CS: I do the whole range of family law – divorce, the financial consequences of a divorce or relationship breakdown and any issues involving children, such as who they live with or how they divide their time. I also deal with domestic violence injunctions, and agreements before couples move in together or get married. I am particularly interested in relocation issues whether within this country or internationally. This is one of the few areas of family law where there is usually no compromise and that can be very difficult. It requires a lot of work to ensure that the actions being taken truly are in the best interests of the child in question, and do not derive from some sort of other motivation.
It must be difficult when you don’t agree with what your client is asking for?
CS: Sometimes it’s a balancing act. We do our very best for our clients, to get the best outcome as they see it, but there can also be an element of encouraging people to take a step back and to ask themselves why they want something, and whether it truly is for the best.
What would you say are the biggest challenges you face on a day to day basis?
CS: Every case is different and presents different challenges. The fact that anything and everything can be looked up online is a blessing and curse. I’ve had clients present me with documents they have drafted that are based off templates from American or Australian law, which of course have no relevance to the laws in this country. There is no quality checking facility on the internet, particularly in internet forums and the information can be confusing and sometimes entirely wrong.
What struggles do you often face with clients?
CS: I’ve worked with so many amazing people, but it can be difficult battling misconceptions. It can be quite tricky explaining the clients that what they have read in the newspaper or seen on the TV is not actually true. One common example is when clients insist they are a ‘common law’ spouse, and that this gives them rights. Some people do not want to accept that there is no such thing! I’ve sometimes been asked for a ‘quickie divorce’. Again, there is no such thing, despite the stories in the newspapers about celebrities – they are simply referring to the decree nisi hearing. The system does not have special procedures for celebrities, I promise you! It’s standard stuff that’s being portrayed in the media as something that it’s not.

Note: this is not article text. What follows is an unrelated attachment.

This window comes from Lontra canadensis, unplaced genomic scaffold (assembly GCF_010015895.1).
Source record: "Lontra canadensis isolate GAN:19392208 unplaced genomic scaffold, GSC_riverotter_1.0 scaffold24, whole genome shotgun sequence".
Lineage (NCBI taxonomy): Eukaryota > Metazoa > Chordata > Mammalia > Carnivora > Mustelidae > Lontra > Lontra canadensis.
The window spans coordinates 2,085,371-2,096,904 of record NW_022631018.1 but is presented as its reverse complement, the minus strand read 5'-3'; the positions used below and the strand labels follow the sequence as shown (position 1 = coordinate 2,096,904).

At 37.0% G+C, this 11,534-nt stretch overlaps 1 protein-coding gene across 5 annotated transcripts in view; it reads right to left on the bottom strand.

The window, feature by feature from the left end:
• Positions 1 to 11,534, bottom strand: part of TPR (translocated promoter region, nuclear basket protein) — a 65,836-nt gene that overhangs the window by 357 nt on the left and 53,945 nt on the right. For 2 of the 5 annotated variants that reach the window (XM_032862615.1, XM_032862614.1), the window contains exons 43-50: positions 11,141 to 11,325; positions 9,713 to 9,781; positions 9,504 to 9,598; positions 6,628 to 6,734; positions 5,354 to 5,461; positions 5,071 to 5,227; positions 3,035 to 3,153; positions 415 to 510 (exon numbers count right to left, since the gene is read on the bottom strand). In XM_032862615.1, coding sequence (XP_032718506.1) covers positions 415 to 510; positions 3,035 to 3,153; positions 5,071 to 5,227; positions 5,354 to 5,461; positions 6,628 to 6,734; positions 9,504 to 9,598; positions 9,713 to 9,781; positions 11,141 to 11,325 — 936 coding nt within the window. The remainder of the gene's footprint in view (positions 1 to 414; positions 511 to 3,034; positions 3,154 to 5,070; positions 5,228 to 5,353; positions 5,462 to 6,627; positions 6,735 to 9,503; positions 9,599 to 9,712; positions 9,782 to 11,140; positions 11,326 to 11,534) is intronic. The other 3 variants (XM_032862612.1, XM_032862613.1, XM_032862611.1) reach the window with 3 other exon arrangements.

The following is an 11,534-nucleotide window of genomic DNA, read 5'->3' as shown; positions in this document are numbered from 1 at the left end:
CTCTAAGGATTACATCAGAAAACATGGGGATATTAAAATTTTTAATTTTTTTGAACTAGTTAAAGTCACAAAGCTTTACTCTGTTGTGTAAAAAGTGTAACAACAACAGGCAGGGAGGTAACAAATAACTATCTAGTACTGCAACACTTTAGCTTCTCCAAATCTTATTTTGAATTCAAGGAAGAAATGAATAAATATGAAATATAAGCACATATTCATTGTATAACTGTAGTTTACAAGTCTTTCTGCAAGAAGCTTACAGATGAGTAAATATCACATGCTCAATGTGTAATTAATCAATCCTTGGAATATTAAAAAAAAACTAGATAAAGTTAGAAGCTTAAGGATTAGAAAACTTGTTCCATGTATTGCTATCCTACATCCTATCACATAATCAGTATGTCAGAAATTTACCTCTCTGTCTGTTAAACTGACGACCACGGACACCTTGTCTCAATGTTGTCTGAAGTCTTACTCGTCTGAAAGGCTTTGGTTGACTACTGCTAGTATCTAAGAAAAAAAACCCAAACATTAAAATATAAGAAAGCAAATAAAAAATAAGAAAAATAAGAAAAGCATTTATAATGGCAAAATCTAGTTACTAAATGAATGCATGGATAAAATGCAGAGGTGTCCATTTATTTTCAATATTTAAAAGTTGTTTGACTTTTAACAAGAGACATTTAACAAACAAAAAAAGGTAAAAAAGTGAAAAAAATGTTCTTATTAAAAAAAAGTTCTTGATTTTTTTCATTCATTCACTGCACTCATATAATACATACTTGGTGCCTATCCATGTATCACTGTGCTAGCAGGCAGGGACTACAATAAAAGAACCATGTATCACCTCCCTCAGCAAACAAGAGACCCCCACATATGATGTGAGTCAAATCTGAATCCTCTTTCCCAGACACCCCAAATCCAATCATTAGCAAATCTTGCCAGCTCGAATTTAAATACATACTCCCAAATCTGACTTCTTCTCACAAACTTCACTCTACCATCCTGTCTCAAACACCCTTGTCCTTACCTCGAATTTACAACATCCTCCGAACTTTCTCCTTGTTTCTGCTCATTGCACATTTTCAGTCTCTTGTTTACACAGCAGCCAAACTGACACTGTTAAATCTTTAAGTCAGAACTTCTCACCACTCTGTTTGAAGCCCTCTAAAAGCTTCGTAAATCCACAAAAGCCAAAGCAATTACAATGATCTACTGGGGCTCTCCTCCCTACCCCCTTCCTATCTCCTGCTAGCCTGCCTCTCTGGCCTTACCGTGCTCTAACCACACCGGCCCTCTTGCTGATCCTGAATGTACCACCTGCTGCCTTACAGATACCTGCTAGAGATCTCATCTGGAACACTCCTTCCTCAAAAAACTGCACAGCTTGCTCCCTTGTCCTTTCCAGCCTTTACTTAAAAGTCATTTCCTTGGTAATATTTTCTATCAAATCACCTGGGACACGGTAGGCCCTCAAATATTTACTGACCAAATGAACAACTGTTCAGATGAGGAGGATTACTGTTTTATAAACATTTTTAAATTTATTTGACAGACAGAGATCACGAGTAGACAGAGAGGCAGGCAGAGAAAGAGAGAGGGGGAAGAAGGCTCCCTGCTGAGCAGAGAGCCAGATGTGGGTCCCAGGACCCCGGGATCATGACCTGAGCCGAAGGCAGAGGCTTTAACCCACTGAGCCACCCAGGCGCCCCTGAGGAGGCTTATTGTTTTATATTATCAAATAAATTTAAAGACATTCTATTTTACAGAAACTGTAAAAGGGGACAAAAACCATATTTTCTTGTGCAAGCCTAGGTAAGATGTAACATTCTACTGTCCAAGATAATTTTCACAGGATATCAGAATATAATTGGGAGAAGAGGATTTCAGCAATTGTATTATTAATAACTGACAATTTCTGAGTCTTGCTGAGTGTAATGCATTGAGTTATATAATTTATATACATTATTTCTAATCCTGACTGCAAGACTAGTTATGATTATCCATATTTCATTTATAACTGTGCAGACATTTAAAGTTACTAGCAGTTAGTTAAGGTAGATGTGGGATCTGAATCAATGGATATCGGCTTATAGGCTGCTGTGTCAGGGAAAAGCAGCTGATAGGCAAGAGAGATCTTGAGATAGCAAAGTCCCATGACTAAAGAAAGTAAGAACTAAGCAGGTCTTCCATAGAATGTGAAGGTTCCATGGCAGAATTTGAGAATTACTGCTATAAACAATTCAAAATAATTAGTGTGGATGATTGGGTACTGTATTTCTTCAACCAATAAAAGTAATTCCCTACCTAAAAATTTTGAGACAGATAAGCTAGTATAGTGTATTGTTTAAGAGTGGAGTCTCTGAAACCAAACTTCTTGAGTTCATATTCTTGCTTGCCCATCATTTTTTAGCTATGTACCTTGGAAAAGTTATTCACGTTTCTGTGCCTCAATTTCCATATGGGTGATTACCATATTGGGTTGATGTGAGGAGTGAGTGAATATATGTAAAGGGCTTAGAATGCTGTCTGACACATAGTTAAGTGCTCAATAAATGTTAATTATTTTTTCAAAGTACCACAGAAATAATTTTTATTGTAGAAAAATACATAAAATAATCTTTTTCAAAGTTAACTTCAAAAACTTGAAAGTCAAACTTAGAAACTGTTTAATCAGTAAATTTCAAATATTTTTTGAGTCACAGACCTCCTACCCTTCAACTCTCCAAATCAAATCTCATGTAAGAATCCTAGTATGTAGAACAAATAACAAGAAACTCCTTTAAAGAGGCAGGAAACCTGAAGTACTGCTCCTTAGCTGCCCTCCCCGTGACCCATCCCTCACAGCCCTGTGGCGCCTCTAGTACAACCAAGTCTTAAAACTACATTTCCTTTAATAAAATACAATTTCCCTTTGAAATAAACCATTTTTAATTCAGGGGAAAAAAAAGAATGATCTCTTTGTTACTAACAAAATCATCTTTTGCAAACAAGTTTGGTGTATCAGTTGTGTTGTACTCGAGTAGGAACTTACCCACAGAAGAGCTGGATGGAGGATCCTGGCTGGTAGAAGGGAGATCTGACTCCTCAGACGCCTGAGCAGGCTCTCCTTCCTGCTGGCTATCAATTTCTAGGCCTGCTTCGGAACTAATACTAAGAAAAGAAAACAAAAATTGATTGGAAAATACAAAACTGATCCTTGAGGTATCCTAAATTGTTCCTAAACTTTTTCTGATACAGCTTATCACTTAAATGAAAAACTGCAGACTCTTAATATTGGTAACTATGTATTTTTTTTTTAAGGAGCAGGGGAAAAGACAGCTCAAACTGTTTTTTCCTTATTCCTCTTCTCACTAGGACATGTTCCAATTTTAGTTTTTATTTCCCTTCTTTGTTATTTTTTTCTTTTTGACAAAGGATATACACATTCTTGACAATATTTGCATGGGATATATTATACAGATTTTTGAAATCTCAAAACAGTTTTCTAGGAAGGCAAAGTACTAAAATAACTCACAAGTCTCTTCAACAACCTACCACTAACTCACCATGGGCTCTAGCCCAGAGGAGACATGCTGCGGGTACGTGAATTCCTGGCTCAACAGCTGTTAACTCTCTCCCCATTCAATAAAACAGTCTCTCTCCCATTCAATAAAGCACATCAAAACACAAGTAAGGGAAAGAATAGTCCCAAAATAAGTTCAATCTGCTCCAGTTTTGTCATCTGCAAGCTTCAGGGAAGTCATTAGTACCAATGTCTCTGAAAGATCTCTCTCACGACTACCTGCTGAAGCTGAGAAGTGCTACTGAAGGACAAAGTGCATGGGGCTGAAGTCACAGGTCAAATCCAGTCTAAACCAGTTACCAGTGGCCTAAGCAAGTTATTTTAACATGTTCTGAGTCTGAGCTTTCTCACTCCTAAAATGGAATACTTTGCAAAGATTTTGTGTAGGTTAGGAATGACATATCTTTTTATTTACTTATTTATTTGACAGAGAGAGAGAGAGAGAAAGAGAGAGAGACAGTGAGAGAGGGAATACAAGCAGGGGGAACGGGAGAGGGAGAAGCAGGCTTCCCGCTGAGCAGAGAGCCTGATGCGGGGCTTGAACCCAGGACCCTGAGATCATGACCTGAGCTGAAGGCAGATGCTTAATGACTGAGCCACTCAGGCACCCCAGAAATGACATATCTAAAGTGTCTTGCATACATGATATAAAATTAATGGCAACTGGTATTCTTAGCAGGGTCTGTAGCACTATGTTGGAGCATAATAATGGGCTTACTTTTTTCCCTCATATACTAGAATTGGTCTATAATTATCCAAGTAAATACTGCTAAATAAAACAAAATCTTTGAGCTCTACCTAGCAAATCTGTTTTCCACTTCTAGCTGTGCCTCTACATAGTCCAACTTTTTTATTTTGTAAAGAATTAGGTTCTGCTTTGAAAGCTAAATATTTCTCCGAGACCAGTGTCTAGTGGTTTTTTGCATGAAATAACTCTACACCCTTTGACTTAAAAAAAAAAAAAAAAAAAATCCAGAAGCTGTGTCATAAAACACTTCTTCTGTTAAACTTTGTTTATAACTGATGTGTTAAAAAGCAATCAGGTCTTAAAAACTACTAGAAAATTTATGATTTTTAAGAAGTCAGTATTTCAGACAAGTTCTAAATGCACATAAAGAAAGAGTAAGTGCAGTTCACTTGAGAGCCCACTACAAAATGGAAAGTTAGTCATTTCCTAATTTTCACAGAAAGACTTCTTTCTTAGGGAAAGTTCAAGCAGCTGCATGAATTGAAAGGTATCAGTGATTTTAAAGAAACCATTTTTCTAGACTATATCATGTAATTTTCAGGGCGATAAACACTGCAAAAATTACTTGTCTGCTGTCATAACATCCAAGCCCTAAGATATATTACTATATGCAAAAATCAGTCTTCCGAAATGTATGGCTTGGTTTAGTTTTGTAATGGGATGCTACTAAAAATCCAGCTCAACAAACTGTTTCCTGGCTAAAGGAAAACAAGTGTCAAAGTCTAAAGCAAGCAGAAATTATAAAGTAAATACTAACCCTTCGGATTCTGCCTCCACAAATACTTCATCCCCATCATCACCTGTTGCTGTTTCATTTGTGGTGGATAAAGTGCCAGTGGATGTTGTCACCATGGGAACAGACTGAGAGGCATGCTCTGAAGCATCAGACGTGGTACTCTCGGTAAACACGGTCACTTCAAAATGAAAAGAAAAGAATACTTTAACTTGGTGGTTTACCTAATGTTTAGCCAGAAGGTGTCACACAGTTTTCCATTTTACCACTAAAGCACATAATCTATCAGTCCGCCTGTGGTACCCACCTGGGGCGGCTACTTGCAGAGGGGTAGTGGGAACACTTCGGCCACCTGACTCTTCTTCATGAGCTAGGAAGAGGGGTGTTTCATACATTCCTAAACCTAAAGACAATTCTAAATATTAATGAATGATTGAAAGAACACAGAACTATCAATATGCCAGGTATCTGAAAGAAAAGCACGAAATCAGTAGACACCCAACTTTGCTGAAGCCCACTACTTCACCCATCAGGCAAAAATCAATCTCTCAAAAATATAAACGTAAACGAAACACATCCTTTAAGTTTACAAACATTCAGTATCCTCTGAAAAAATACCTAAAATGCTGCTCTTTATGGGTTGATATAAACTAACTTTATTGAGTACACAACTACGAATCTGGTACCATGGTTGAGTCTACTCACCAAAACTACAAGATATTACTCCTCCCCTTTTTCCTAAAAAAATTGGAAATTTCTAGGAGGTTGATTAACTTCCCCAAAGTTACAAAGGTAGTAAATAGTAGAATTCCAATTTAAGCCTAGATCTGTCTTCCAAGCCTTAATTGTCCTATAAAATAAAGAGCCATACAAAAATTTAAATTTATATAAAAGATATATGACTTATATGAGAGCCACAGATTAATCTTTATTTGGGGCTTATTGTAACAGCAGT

How do you deal with those situations?
CS: Going back and trying to unpick those sorts of misconceptions can actually be quite difficult, but the first step is to understand when those misconceptions have arisen as it is quite common for the client not to realise that they have misunderstood and therefore not to tell their lawyer. The most important thing is to maintain good communication and explain in plain English so that clients understand the procedures correctly and can tell me if they had a different understanding of something.